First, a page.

In my local neighborhood, with the one exception of myself, all my elder neighbors were voting for McCain. There reason? They could not believe a black man was running for President of the United States.

I think there might be data in the polling you cite that would help explain the elder vote:

Thanks to Social Security, our still-somewhat feeble Medicare, and the extraordinary good run the US economy has enjoyed, elders (at least those who vote) are NOT so often members of the under $50,000/household income demographic as they would have been even 40 years ago. Thank goodness and smart social policies. These have given much of the voting segment of elders the option to focus on other concerns.

But it is the struggling working poor (many non-white, many young) who really put Obama over the top. White elders voted more or less in the same split as white people of all ages. We could have done better -- but as several have said, novelty seems suspect after you've seen too much of it.

I want to chime in regarding seeing the larger picture rather than just one's personal interests in voting (here you and I go again, Cop Car):

Not every elder is as well-fixed financially as others often for many reasons beyond their control.

Some barely made enough money all their lives to get by week-to-week, let alone save anything. Others, like me, had so many ups and downs in their careers and other difficulties that every time they'd put away a substantial amount of money, disaster depleted it.

Social Security is the entire income for something like 25 percent of elders and research tells us that 75 percent of boomers are not prepared enough for retirement. None of these people can afford to lose a penny of Social Security.

As for those retirees and near-retirees who do (did) have adequate savings, so many have all but been wiped out in this economic disaster, working until death and/or Social Security are the only options they have and thank god for it.

Yes, the economy will recover, but not for a long time. It was not until 1954 that the stock market (if you care to use it as a benchmark) fully recovered from the Great Depression. Most elders and many near-retirees don't have 25 years to wait to recoup their losses and their final years will be filled with hardship.

So I'm not convinced that the larger picture, i.e. greater good, qualifies as a reason to have voted for Senator McCain.

Even tho' my "red" state voted blue for Obama, it has become blatantly clear that those here in the over 65 camp voted for McCain because he is an older white male who would let them have their hunting rifles! I think Kay & Gary have explained it quite well. And indeed, I had to closely watch my blood pressure & excuse myself from the friends & acquaintances & family who distrust this "smooth talking Harvard lawyer who is surely a Muslim"! I felt heartsick each time my spouse came home telling of similar conversations at his morning coffee klatch. I fear that if we cannot get past thess attitudes the president-elect will face insurmountable obstacles. We have to storm heaven with prayers. Dee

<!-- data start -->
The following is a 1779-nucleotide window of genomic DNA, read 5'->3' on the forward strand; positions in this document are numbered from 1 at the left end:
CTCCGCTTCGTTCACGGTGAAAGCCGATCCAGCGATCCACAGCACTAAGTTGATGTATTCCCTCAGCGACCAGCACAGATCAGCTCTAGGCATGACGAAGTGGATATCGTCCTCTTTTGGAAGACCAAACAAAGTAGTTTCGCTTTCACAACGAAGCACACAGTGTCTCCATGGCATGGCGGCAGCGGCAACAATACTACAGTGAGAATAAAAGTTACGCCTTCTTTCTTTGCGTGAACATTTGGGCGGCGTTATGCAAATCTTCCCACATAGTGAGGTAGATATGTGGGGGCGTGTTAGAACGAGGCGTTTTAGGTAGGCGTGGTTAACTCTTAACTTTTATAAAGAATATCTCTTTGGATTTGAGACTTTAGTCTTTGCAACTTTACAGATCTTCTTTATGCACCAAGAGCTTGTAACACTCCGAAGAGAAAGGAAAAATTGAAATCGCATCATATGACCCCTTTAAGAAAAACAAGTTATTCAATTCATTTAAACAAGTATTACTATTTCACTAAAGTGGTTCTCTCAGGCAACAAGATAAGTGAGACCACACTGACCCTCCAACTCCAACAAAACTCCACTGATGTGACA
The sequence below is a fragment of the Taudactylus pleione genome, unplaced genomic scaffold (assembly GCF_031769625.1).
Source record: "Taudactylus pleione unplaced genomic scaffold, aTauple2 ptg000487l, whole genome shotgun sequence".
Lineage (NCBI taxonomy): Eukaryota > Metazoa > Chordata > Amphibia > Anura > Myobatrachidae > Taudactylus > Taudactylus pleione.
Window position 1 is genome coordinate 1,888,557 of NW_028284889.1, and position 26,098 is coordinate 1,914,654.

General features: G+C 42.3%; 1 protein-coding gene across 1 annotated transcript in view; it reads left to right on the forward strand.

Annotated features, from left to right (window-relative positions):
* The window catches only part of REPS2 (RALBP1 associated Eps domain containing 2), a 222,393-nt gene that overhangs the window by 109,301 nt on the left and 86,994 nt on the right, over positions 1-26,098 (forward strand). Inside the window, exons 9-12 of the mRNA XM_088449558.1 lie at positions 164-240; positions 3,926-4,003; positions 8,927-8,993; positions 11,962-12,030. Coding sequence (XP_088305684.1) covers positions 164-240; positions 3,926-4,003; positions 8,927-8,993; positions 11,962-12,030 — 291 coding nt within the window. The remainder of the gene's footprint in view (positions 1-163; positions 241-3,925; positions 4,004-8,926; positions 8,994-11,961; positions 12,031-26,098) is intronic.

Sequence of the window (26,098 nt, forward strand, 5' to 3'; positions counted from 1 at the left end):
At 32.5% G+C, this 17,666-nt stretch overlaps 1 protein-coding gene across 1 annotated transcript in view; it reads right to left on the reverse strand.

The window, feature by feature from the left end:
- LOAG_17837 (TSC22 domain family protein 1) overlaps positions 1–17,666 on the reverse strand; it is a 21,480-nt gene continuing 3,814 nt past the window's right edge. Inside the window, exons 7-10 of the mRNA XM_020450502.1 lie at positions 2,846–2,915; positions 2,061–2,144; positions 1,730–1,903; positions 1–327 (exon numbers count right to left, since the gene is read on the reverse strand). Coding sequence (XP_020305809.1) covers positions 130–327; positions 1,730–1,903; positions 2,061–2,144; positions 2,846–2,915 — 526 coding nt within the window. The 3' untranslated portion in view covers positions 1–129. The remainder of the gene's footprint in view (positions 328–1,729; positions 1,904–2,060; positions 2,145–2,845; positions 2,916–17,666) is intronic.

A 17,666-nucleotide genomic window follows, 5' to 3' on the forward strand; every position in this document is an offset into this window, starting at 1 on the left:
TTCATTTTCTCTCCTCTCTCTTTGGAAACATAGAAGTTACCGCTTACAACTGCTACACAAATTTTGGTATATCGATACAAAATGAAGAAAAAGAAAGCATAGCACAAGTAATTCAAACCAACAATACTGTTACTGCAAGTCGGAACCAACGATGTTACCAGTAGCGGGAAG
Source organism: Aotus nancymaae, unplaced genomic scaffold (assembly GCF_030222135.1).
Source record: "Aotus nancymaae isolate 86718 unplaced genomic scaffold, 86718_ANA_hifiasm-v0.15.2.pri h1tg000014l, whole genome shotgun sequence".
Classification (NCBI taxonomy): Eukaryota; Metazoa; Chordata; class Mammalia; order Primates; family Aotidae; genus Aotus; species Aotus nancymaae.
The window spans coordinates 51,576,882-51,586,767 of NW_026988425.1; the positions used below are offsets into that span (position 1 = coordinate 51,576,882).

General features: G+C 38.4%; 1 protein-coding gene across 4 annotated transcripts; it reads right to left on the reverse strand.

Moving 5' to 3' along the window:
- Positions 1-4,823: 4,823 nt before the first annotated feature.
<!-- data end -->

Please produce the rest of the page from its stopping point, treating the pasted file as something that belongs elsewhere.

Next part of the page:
I can't explain why elders voted against their best interest. I can only tell why the seven I know voted for him. Two couples belong to a Fundamentalist Church and I think Sarah Palin did one thing to help McCain. She fired up he base and I all of them voted for McCain. Two other people are dyed-in-the wool Republicans and unless the R. candidate was completely unacceptable they would vote for a Republican against their best interests. The fifth just doesn't think things through and believed the distortions and lies of the McCain campaign.

I believe there is more to this than anyone is really saying. Most of us grew up at the time of civil unrest, the civil rights movement, desegration, George Wallace and more.

Some of us (I wuold like to believe alot of us) marched and supported this movement. But these events, on either side, created an indelible picture in our minds.

If you look at the numbers of whites vs other minorities, rural vs. suburban and urban, you see, what I think is the fear factor.

It is not to be discounted. My own son called me on election day to tell me we should not vote for Obama because he hates the Jews and Israel. Obviously we are Jewish. I told him it wasn't true. Those are made up stories to evoke fear and change people's votes. And I did not believe them. He was satisfied and voted Obama.

Today, I saw an article on how a black man had an Obama sign on his front lawn that was replaced during the night with a confederate flag. It isn't over people.